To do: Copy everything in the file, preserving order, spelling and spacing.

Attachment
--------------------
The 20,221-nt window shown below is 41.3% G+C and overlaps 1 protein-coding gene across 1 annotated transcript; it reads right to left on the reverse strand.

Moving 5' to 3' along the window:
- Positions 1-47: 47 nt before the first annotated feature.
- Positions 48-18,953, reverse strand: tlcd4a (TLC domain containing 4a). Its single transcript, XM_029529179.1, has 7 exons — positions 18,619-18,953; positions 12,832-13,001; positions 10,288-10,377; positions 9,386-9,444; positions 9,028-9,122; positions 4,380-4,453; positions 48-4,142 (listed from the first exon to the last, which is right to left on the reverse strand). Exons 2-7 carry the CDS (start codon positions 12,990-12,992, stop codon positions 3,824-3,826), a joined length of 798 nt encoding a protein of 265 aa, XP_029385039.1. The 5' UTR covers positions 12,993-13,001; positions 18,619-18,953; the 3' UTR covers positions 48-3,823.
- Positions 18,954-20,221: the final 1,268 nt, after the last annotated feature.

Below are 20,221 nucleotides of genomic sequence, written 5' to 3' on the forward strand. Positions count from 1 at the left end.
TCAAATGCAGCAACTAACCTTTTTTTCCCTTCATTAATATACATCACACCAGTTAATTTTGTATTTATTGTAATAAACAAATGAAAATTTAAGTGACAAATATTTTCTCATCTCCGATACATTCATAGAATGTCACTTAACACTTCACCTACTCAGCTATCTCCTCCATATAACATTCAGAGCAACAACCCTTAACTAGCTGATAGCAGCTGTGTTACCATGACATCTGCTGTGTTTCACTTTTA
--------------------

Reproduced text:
The 20,221-nt window shown below is 41.3% G+C and overlaps 1 protein-coding gene across 1 annotated transcript; it reads right to left on the reverse strand.

Moving 5' to 3' along the window:
- Positions 1-47: 47 nt before the first annotated feature.
- Positions 48-18,953, reverse strand: tlcd4a (TLC domain containing 4a). Its single transcript, XM_029529179.1, has 7 exons — positions 18,619-18,953; positions 12,832-13,001; positions 10,288-10,377; positions 9,386-9,444; positions 9,028-9,122; positions 4,380-4,453; positions 48-4,142 (listed from the first exon to the last, which is right to left on the reverse strand). Exons 2-7 carry the CDS (start codon positions 12,990-12,992, stop codon positions 3,824-3,826), a joined length of 798 nt encoding a protein of 265 aa, XP_029385039.1. The 5' UTR covers positions 12,993-13,001; positions 18,619-18,953; the 3' UTR covers positions 48-3,823.
- Positions 18,954-20,221: the final 1,268 nt, after the last annotated feature.

Below are 20,221 nucleotides of genomic sequence, written 5' to 3' on the forward strand. Positions count from 1 at the left end.
TCAAATGCAGCAACTAACCTTTTTTTCCCTTCATTAATATACATCACACCAGTTAATTTTGTATTTATTGTAATAAACAAATGAAAATTTAAGTGACAAATATTTTCTCATCTCCGATACATTCATAGAATGTCACTTAACACTTCACCTACTCAGCTATCTCCTCCATATAACATTCAGAGCAACAACCCTTAACTAGCTGATAGCAGCTGTGTTACCATGACATCTGCTGTGTTTCACTTTTA